The Telegraph
Since 1st March, 1999
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Celebrity diet books bite hard

London, July 18: Hollywood celebrities swear by it and only Harry Potter is more popular. The grip on the nation of the Atkins meat-and-a-few-veg-but-no-starch diet is revealed today in sales figures showing the late doctorís books outselling other non-fiction bestsellers by three to one.

The merits of the high protein, high fat, low carbohydrate regime devised by Dr Robert Atkins in the late 1960s may have been widely derided by nutritionists and scientists, but its ability to shed pounds rapidly has won the support of millions of dieters. Jennifer Aniston, Brad Pitt, Minnie Driver and Stephen Fry have extolled the relative ease with which the late doctor's teachings helped them lose weight. Catherine Zeta Jones used the diet to shed weight after the birth of her first son, Dylan, while Renee Zellweger credits Atkins with helping her slim down after piling on the pounds to play Bridget Jones.

Among celebrity adherents, only Geri Halliwell, whose dramatic change of body shape was accompanied by concerns that the diet was affecting her future ability to have children, sounded a cautious note.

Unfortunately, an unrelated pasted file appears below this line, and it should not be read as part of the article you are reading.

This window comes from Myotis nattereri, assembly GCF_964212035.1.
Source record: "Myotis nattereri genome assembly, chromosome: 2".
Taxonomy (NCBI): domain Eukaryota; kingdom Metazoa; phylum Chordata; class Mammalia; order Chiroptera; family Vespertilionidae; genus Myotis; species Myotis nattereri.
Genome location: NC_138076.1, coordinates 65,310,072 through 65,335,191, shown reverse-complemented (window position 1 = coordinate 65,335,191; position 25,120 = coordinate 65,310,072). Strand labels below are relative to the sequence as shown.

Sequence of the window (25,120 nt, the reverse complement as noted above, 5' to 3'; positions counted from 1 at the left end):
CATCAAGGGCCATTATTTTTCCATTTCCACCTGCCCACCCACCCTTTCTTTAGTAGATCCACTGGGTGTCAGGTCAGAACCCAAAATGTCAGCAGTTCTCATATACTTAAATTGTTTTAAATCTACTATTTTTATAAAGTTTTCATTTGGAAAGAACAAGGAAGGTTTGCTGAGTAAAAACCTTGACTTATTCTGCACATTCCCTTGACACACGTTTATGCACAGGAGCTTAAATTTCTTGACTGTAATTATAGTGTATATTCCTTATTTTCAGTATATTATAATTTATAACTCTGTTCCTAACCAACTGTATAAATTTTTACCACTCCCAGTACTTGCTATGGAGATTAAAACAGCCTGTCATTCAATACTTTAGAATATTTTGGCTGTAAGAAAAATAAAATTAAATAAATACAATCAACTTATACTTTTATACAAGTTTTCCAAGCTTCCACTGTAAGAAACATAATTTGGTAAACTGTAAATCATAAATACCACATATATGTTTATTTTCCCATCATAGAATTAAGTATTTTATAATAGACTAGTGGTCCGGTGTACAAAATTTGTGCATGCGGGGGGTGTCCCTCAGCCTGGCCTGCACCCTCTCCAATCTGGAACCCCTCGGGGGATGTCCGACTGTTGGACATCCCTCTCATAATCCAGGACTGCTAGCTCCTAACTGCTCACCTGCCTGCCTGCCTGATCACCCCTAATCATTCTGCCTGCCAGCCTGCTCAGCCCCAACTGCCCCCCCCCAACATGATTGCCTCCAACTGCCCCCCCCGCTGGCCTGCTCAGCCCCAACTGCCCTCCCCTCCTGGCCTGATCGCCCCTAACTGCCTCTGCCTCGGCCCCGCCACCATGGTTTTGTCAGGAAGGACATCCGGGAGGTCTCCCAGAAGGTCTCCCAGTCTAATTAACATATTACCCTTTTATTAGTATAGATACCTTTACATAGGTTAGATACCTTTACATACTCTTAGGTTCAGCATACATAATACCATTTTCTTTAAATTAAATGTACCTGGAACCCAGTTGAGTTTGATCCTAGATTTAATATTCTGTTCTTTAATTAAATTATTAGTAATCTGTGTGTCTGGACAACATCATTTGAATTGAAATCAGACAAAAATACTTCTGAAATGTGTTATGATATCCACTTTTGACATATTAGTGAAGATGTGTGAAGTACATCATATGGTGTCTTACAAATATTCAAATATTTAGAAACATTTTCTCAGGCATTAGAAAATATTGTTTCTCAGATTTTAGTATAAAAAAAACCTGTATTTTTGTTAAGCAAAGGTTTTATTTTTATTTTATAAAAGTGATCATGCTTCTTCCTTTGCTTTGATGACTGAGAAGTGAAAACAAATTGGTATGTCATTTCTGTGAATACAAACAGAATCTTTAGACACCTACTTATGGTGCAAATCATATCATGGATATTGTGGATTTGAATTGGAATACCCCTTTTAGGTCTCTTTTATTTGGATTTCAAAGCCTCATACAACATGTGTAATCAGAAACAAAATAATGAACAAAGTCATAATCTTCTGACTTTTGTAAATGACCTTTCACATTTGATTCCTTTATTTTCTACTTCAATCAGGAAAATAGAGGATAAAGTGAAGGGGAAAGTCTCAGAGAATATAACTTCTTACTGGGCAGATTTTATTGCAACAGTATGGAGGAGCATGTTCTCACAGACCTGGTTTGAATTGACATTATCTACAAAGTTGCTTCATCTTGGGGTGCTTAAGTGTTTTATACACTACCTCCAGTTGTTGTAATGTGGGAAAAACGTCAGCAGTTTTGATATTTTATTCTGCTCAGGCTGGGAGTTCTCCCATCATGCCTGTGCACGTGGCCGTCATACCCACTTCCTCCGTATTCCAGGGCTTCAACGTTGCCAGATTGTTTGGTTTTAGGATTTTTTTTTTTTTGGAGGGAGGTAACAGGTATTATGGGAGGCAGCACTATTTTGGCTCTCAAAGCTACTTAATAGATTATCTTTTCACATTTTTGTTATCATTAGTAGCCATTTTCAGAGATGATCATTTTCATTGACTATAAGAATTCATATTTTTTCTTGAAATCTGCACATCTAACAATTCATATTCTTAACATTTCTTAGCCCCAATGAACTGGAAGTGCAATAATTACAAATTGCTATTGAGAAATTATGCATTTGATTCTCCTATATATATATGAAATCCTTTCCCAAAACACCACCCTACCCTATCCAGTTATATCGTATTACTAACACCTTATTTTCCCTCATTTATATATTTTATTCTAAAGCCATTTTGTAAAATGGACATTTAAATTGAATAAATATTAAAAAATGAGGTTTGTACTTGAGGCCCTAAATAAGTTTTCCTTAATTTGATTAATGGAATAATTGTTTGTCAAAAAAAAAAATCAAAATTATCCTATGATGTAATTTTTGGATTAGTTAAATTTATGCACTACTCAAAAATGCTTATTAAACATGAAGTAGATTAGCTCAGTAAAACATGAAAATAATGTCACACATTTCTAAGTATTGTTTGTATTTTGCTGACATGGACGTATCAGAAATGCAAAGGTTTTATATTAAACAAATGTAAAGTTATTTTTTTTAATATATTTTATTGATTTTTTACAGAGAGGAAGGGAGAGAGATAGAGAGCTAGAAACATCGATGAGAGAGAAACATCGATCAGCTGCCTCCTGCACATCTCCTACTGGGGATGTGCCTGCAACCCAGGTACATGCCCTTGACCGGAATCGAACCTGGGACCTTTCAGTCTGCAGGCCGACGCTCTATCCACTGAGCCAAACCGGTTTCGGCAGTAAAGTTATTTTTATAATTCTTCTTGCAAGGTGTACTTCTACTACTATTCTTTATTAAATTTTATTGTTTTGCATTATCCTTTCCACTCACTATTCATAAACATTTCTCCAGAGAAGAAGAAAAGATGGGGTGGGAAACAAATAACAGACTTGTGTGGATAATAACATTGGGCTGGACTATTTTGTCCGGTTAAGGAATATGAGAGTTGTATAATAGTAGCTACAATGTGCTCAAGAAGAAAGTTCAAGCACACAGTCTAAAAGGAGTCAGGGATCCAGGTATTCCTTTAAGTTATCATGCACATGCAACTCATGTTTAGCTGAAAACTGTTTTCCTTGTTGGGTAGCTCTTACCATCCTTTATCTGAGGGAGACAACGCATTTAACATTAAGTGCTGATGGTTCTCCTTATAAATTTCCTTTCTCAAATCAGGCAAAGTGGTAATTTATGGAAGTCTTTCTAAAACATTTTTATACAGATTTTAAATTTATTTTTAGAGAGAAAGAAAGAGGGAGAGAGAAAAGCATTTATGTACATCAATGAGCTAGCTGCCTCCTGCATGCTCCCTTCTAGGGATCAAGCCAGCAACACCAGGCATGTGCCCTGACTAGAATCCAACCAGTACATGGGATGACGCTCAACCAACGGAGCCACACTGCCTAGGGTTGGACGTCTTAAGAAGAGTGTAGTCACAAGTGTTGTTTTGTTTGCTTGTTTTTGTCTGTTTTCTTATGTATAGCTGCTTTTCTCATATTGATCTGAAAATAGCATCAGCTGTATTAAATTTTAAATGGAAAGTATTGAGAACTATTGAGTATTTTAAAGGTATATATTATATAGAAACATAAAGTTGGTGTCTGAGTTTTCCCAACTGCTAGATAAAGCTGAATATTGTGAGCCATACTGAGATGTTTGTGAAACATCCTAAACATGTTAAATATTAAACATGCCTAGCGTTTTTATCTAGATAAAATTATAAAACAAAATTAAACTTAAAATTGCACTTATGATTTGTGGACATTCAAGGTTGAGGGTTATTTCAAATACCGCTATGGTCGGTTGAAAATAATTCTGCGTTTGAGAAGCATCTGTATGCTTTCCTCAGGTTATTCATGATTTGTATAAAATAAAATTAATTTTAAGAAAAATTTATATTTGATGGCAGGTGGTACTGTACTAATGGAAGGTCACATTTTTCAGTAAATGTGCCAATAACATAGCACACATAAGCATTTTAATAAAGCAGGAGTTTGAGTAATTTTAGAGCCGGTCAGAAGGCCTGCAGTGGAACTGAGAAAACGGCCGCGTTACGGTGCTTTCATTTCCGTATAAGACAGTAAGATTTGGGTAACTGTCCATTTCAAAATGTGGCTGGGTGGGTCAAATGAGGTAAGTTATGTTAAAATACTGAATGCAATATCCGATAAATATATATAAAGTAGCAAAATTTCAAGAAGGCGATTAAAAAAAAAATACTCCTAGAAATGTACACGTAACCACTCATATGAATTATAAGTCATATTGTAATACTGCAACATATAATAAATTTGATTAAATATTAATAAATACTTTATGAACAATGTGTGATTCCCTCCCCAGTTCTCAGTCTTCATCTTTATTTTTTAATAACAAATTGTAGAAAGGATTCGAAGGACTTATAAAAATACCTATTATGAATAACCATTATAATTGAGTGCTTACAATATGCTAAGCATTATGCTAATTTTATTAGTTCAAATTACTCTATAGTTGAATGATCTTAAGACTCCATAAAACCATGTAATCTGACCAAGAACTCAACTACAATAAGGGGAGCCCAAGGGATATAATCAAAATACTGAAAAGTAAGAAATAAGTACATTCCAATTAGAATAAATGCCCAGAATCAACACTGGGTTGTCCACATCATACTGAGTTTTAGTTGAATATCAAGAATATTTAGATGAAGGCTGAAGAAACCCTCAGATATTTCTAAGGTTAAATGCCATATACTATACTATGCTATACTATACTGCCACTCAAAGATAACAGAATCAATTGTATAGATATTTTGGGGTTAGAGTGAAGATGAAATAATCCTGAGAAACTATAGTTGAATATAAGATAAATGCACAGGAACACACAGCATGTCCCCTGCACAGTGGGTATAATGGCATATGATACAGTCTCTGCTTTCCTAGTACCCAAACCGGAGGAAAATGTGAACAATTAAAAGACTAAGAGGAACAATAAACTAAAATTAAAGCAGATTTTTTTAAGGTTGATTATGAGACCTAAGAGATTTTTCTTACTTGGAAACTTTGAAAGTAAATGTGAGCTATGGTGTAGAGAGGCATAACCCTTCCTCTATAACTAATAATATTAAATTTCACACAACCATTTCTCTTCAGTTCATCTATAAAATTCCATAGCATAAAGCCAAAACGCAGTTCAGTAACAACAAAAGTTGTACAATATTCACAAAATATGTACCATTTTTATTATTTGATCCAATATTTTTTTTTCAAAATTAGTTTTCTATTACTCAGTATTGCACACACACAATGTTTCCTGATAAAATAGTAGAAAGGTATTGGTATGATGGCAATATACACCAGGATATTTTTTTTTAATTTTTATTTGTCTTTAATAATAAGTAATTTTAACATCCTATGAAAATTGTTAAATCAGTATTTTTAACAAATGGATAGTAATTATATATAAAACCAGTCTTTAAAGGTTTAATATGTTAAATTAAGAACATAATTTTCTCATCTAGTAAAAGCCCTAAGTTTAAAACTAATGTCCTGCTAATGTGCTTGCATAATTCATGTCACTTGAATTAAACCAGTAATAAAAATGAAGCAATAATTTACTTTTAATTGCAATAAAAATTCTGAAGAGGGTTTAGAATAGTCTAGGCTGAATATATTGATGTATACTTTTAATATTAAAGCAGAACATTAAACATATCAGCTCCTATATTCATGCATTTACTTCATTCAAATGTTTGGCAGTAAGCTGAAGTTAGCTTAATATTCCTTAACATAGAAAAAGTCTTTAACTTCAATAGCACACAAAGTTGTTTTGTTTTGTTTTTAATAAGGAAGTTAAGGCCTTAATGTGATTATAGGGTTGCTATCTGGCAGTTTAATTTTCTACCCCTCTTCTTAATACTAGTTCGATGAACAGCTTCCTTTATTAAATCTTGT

The twin bibles of Atkins disciples, Dr Atkins' Diet Revolution and New Diet Revolution, have been tucked into the shelves of nearly 15 million dieters. For an insignificant financial investment, these books promise very significant weight loss. As a result, the paperback version of New Diet Revolution is selling at the rate of 30,000 a week in Britain ó three times more than any other book bar the latest Harry Potter tome.

But this summerís non-fiction publishing success has a downside that goes far beyond the bad breath, constipation, weakness, cramps and culinary boredom that usually beset Atkins dieters.

Nutritionists warn that the unbalanced diet flies in the face of all health advice to eat at least five portions of fresh fruit and vegetables a day. More worryingly, scientists and medics say the Atkins regime could be creating a ticking time bomb of widespread heart disease, kidney failure, bowel cancer, osteoporosis, strokes, muscle wastage and high cholesterol.

But of most concern to Atkins dieters will be the finding by several teams of scientists and nutritionists that the regime does not guarantee long-term weight loss. Researchers from three American universities studied 132 obese people who were an average of 50lb overweight. A group put on the Atkins diet lost weight faster than another group on a conventional low-fat diet, but a year later there was no difference between the two groups.

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